The parties in Procongps, Inc. v. Skypatrol, LLC, fought over proclaimed inadequate productions, failures to adequately meet and confer and the defensibility of their productions. Procongps, Inc. v. Skypatrol, LLC, 2013 U.S. Dist. LEXIS 47133, 9-12 (N.D. Cal. Apr. 1, 2013).
The parties Spireon and Skypatrol had many dueling “they did/they did that first” claims before the Court.
Spireon took issue with a discovery production of “410,000 pages of documents” that contained duplicated information. Procongps, Inc., at *8.
According to Spireon, Skypatrol proposed discussing limiting the scope of ESI in the case. According to Spireon, they were willing to “discuss a search of a limited number of custodians using identified terms only after Skypatrol produced documents that could be identified through traditional methods of conferring with Skypatrol’s employees and agents to identify and produce responsive documents.” Procongps, Inc., at *7.
The parties exchanged discussions about discussing search terms, provided that Skypatrol first met is obligation to produce responsive discovery. Procongps, Inc., at *7-8. Skypatrol’s production followed after these exchanges. Spireon then sought an order from the Court for Skypatrol to identify its production by category pursuant to Federal Rule of Civil Procedure 34(b)(2)(E)(i). Procongps, Inc., at *8.
Skypatrol claimed that they had requested to meet and confer over search terms for months. According to Skypatrol, Spireon refused to meet to discuss discovery productions and exchange search terms. Procongps, Inc., at *8.
Skypatrol argued, “Spireon insisted that Skypatrol conduct its own searches and produce documents from over 200 GB of data.” Procongps, Inc., at *8.
Skypatrol claimed that Spireon could not both refuse to cooperate over limiting the scope of discovery through cooperation, then claim Skypatrol produced “too many” documents. Procongps, Inc., at *8-9.
Furthermore, Skypatrol explained that they did run a de-duplication process over its production; the “duplicative” files were email attachments to messages they included for a complete production. Procongps, Inc., at *9-10.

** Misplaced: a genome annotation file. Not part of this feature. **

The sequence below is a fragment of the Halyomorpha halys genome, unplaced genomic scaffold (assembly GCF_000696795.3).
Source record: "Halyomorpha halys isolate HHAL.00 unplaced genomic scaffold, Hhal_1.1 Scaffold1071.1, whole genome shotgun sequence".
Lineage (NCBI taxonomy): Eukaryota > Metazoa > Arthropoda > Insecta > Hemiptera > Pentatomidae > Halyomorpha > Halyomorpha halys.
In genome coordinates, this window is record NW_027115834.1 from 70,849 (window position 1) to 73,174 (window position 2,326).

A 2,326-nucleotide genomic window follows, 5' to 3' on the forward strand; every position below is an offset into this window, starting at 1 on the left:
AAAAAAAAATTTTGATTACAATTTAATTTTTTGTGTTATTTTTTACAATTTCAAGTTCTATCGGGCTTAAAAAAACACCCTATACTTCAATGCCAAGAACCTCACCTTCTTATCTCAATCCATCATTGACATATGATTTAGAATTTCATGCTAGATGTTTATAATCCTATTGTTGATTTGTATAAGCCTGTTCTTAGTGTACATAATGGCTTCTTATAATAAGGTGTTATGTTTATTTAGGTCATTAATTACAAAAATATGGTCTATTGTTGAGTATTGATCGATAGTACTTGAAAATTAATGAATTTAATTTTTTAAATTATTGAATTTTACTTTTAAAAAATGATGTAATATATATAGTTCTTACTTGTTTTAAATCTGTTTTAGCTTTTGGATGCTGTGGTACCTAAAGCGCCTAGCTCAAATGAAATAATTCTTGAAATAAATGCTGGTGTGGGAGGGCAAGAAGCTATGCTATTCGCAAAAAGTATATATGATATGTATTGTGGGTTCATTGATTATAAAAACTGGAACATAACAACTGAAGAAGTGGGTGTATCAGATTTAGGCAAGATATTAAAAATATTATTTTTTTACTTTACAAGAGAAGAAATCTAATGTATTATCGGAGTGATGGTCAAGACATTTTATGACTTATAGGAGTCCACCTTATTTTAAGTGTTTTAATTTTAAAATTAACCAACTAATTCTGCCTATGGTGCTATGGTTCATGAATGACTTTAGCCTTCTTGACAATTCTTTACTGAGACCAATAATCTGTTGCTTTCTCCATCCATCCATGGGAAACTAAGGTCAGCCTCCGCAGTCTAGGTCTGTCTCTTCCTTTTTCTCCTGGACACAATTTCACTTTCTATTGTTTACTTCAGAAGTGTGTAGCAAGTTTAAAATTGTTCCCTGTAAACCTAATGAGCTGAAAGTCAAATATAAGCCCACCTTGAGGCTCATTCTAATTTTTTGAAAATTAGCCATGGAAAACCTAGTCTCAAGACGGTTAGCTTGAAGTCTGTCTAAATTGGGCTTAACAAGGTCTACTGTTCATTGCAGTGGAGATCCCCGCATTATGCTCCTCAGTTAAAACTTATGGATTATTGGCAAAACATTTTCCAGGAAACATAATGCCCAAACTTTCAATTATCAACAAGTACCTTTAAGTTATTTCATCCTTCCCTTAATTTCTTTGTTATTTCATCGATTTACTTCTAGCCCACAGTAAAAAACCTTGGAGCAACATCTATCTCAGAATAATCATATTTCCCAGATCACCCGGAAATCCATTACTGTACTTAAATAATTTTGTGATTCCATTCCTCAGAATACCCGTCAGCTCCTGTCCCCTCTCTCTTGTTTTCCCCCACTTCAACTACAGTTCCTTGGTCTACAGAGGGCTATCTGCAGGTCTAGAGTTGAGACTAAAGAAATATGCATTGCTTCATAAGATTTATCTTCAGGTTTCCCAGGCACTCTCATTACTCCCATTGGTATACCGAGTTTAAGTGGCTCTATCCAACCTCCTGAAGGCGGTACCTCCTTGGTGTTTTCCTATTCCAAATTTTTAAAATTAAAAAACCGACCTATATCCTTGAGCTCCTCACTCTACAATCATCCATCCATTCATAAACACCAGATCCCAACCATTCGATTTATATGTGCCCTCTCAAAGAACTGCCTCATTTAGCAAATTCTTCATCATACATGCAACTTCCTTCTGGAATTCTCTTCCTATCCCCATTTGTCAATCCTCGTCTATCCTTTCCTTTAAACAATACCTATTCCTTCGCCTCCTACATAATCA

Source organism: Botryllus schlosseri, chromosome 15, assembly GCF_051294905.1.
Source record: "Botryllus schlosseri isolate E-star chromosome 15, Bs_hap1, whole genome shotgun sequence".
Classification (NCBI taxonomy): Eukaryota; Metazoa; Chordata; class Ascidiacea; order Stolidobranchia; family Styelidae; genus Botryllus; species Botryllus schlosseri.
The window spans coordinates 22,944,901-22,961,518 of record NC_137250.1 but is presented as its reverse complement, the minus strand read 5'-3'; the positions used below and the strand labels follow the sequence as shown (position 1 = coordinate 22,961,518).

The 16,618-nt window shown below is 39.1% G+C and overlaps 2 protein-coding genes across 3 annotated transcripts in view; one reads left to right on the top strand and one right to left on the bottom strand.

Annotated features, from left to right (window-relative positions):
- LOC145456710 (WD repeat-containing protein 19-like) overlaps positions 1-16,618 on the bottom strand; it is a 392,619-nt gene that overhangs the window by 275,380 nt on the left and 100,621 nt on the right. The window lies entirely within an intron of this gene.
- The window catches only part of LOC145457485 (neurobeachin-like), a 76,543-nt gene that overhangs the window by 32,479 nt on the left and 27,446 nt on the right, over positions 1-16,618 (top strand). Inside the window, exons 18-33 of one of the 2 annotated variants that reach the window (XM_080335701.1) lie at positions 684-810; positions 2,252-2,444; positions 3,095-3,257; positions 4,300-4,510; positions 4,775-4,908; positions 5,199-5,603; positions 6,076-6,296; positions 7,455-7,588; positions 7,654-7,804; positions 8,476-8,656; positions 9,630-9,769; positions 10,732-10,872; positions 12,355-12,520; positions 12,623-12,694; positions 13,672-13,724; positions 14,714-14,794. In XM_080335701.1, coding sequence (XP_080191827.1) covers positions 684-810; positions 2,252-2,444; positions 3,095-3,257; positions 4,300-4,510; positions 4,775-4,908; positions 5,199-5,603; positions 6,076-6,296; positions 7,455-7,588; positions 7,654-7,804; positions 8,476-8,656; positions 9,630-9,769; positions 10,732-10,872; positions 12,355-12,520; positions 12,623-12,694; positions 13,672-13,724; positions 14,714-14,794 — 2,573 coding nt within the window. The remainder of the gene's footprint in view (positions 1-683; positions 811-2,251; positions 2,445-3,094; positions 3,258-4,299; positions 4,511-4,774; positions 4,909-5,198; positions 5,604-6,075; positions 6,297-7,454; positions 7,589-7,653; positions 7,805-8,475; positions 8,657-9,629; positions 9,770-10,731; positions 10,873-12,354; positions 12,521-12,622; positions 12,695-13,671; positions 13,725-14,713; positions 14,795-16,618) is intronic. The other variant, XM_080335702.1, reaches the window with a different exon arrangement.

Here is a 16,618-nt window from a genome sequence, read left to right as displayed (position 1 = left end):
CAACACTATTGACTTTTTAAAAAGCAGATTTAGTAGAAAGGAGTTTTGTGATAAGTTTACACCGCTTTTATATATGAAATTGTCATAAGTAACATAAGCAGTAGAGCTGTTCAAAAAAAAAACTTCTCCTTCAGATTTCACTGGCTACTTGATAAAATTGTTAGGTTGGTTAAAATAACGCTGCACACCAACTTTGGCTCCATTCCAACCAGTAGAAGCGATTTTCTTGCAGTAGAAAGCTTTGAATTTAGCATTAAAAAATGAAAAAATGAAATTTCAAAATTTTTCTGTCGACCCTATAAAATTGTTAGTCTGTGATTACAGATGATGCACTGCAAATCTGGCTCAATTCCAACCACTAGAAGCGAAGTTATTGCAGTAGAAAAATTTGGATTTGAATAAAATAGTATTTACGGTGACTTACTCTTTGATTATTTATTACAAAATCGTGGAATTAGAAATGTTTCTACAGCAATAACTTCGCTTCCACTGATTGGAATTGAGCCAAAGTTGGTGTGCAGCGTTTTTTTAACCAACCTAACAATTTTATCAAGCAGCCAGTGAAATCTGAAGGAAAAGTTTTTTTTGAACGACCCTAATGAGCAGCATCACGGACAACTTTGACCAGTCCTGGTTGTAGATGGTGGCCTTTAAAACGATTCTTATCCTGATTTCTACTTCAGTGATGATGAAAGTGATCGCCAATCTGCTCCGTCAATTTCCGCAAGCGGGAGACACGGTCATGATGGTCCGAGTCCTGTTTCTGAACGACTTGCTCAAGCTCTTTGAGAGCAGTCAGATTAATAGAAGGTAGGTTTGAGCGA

Skypatrol also argued that Spireon’s production was not forensically sound (defensible), because 1) Spireon could not identify any custodians from whom ESI has been collected; 2) Any search terms used to identify responsive ESI other than “Skypatrol;” and 3) The volume of ESI that had been collected or produced by another in the litigation. Procongps, Inc., at *10-11.
After the parties finished taking their respective shots at the other, the Court stated the following:
Based upon the record before the Court, it appears that the parties have not engaged in a meaningful meet and confer process with regard to ESI production. It is the Court’s view that the current document issues could have been avoided if the parties had cooperated with each other. The relief that the parties seek is essentially an order directing the other side to comply with their discovery obligations, and the Court believes such an order would not actually remedy any problems because both parties assert that they have and are fully complying with their discovery obligations. The Court finds that the most efficient solution is for counsel who are responsible for ESI production to engage in an in-person meet and confer regarding all outstanding ESI production issues in an effort to resolve those matters. If the meet and confer is unsuccessful, the Court will refer any disputes regarding ESI production to a Magistrate Judge for resolution.
Procongps, Inc., at *11-12.
Bow Tie Thoughts
The Dreyfus Protocol should never be included in a meet and confer.
eDiscovery requires attorneys to not simply talk about cooperating, but to actually cooperate. Determining search methodologies, the scope of discovery and production formats do not require the same zeal as cross-examining an adverse witness. It is not supposed to be a game of “gotcha,” but determining the technical framework to get to the merits of the case. This requires attorneys to be tactical and have a strategic vision for how they will handle ESI in their cases. Moreover, parties must engage in more than pillow talk to actually reach agreement on eDiscovery protocols.
The adult supervision in eDiscovery often comes from eDiscovery attorneys in law firms and litigation support professionals. How data is collected, the scope of ESI in the lawsuit, data reduction strategies and review methodologies are vital to litigating a case pursuant to Federal Rule of Civil Procedure Rule 1. Fundamentally, these are the professionals who advise attorneys to not request “any and all” ESI, but “all unique ESI” to limit duplicate data in ESI productions. The value of these professionals cannot be overstated in helping litigators be cost efficient and effective.
Attorneys who want to learn effective eDiscovery strategy should read Michael Arkfeld’s Best Practices Guide for ESI Pretrial Discovery: Strategy & Tactics. It is one of the best books on the subject. In full disclosure, Michael is a good friend and I have helped on many webinars. The book offers a great overview of issues, checklists and discovery strategies every litigator should before a meet & confer.